Last night my second-oldest daughter participated in her first high school choir concert. I love attending choir concerts because it brings back so many memories for me. I was in a choir from the time I was eleven years old all the way through college.
Yeah, I’m a geek.
My daughter is a sophomore in the girls chorus. There are always more girls than boys who are willing to sing non-Usher songs in public at that age, so this choir includes sophomore and junior girls who aren’t in the audition coed choirs of the upperclassmen. Any guy of any grade who is willing to put on a choir robe and sing classical, folk, and gospel tunes is basically a shoo-in for the coed choirs.
While both coed choirs have fancy matching robes, dresses or tuxes for concert attire, the girls chorus isn’t an audition choir so their dress code isn’t as coordinated. They’re just supposed wear a nice dress for concerts, or so we assumed.
As we were driving madly to the high school last night waaay past the 6:30 p.m. time she was supposed to be there, my daughter looked down at her lovely print maxi dress and said, “I hope I look OK. Our director never really said what we were supposed to wear.”
“You look beautiful, sweetheart,” I responded with a classic mother reassurance. I dropped her off at the door so she could hustle in and hopefully not be docked on her grade for being the unfortunate offspring of a parent prone to tardiness, and I went to park the car.
When the concert began and her choir walked out onto the risers, I saw that either the rest of girls were told to keep the dress code a secret from my daughter, or my daughter doesn’t listen very well when instructions are given. All the girls were wearing dresses—she got that part right—but they were all in black and white. Apparently the director had told the choir to wear black and white ensembles to give them some uniformity on stage.
My daughter’s long print dress did have a little black and white in it, along with A LOT of bright red, which stuck out like a maxi sore thumb among the dalmatian pack. Luckily some other rebel chick was wearing hot pink tights with her black and white dress so my daughter wasn’t the only distraction.
The hot pink tights were obviously on purpose to make a statement, but my daughter is not a statement-making type. She’s a prone-to-not-pay-attention-when-instructions-are-given type as well as a very shy type who prefers to keep on the down low, which is difficult when you’re 5’9″ in a busy red print maxi dress standing on risers among a bunch of shrimpy chicks in black and white.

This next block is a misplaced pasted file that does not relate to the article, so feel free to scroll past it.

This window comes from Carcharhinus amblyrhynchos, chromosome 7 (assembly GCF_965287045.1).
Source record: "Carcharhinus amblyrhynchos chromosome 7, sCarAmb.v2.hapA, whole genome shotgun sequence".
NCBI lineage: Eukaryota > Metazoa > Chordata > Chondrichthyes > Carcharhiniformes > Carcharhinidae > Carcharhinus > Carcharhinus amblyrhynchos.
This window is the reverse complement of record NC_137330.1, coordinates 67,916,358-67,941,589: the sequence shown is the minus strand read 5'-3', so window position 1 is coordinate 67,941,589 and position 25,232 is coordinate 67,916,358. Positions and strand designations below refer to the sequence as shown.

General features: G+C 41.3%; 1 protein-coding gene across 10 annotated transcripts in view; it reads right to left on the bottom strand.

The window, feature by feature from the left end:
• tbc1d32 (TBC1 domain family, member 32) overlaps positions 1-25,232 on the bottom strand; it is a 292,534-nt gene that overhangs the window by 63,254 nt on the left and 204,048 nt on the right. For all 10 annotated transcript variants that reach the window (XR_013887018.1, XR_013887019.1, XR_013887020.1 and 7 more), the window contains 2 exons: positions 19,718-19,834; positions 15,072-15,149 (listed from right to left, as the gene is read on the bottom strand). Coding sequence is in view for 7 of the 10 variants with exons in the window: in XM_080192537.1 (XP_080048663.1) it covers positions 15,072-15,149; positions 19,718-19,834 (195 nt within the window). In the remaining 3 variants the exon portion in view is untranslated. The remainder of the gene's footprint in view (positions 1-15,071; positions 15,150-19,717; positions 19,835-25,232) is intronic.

To make matters worse, her self-consciousness made her nervous and extremely fidgety so that long red dress was making big waves up there on stage. I tried using motherly mind power to force her to hold still, but unfortunately the telepathic lines of communication were down.
When the girls chorus finished their portion of the concert, my daughter came down and sat by me in the audience. I decided it best at that time to refrain from comment about the dress color, the nervous fidgeting, or the lack of listening skills. I decided to focus on the positive, “You sounded great,” I said, though I hadn’t heard a single note since my brain was too busy trying to use The Force to make her hold still.
“Thanks, Mom,” she said seemingly unaffected.
Knowing her timid personality, I thought she’d be a wreck about standing out, but she seemed fine, so I was glad I hadn’t said anything. We sat there enjoying the other choirs in their uniformity of sound and fashion until intermission when my daughter excused herself to go to the bathroom. She returned in time to finish out the concert, then we went out for ice cream afterward to celebrate.
On the way to the ice cream place my daughter confessed, “Mom, I didn’t really need to go to the bathroom during intermission. I went in there to cry about wearing the wrong color dress.”
It’s tough to be fifteen, tall and shy.
I looked over at her in desperation, trying to think of the right words for this moment.
We stared at each other in silence for a moment.
Then, we both busted out laughing!
In between bouts of laughter she said how when she saw everyone else in black and white she felt so stupid and wanted to ditch, but she decided to stick it out since her choir grade depended on it and it would be way lame to flunk choir, though she thought she’d probably get docked some points for wearing the wrong color.
I told her the hot pink tights chick would probably get nailed too, and hers was obviously an act of open rebellion which should be counted worse. If the choir director knows my daughter at all he’ll know her faux pas was pure cluelessness.
We laughed harder.
She told me how as she was coming off the stage some cheeky kid in the audience said to her, “Hey, you were supposed to wear black and white, don’t you know.”
“I wanted to smack him!” she said between snorts. She said she was so self-conscious and nervous up there knowing she would stick out.
I told her I couldn’t tell. I just saw a beautiful girl and heard beautiful music.
Moral of the story: Sometimes the truth isn’t all black and white. Sometimes there’s a lot of red.